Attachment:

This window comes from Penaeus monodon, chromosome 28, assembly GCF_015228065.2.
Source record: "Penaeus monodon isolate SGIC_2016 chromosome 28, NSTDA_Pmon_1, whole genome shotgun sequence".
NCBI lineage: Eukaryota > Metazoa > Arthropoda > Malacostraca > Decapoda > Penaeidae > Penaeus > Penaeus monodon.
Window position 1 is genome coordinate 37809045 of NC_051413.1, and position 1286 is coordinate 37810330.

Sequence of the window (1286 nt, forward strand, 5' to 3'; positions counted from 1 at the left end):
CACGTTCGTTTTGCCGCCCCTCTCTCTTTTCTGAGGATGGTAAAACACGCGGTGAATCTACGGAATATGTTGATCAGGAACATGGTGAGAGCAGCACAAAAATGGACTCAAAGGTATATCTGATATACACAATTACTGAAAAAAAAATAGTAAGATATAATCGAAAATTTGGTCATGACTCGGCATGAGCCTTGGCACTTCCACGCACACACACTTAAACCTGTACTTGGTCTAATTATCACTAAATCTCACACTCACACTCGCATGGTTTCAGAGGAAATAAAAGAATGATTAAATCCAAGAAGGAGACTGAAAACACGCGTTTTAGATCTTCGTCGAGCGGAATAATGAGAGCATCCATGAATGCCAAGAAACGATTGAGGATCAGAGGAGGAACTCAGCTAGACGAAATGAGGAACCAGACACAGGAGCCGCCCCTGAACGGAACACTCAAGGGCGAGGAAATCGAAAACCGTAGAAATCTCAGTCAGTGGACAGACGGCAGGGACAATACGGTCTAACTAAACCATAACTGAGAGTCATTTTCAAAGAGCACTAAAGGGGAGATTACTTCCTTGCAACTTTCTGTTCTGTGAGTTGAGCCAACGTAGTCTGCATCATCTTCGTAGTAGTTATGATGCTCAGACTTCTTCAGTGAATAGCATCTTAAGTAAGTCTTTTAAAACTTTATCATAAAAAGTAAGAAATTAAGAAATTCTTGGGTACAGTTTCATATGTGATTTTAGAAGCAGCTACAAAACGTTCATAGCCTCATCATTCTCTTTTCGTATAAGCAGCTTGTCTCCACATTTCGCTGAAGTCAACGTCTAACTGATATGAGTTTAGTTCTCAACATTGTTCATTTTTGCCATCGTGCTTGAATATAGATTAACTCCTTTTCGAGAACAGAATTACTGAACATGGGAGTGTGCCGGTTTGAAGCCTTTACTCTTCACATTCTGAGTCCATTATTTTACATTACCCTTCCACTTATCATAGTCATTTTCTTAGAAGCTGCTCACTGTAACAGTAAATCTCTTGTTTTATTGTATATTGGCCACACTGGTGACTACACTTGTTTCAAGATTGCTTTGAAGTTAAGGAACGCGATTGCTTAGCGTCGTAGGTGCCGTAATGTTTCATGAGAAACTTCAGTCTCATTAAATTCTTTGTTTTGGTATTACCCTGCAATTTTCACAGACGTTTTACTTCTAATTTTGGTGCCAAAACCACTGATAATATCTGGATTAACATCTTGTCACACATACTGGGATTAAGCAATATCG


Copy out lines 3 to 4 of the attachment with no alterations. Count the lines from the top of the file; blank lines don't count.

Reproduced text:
NCBI lineage: Eukaryota > Metazoa > Arthropoda > Malacostraca > Decapoda > Penaeidae > Penaeus > Penaeus monodon.
Window position 1 is genome coordinate 37809045 of NC_051413.1, and position 1286 is coordinate 37810330.